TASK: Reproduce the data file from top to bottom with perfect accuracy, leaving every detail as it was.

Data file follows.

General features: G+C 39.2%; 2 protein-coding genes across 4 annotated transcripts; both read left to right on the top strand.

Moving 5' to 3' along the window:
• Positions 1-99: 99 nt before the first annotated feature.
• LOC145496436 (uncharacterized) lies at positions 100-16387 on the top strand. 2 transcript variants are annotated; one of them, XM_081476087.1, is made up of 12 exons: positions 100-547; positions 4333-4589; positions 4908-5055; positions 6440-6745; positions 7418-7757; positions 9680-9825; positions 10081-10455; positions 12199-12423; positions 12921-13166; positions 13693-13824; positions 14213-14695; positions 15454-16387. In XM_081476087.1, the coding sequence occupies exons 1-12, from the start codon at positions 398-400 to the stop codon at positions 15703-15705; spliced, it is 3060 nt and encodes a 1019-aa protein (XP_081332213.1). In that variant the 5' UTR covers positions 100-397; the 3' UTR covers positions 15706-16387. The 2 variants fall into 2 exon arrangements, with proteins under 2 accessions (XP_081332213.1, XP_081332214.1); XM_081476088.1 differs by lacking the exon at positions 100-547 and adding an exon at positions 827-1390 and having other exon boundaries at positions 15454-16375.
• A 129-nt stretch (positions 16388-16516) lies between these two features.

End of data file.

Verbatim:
General features: G+C 39.2%; 2 protein-coding genes across 4 annotated transcripts; both read left to right on the top strand.

Moving 5' to 3' along the window:
• Positions 1-99: 99 nt before the first annotated feature.
• LOC145496436 (uncharacterized) lies at positions 100-16387 on the top strand. 2 transcript variants are annotated; one of them, XM_081476087.1, is made up of 12 exons: positions 100-547; positions 4333-4589; positions 4908-5055; positions 6440-6745; positions 7418-7757; positions 9680-9825; positions 10081-10455; positions 12199-12423; positions 12921-13166; positions 13693-13824; positions 14213-14695; positions 15454-16387. In XM_081476087.1, the coding sequence occupies exons 1-12, from the start codon at positions 398-400 to the stop codon at positions 15703-15705; spliced, it is 3060 nt and encodes a 1019-aa protein (XP_081332213.1). In that variant the 5' UTR covers positions 100-397; the 3' UTR covers positions 15706-16387. The 2 variants fall into 2 exon arrangements, with proteins under 2 accessions (XP_081332213.1, XP_081332214.1); XM_081476088.1 differs by lacking the exon at positions 100-547 and adding an exon at positions 827-1390 and having other exon boundaries at positions 15454-16375.
• A 129-nt stretch (positions 16388-16516) lies between these two features.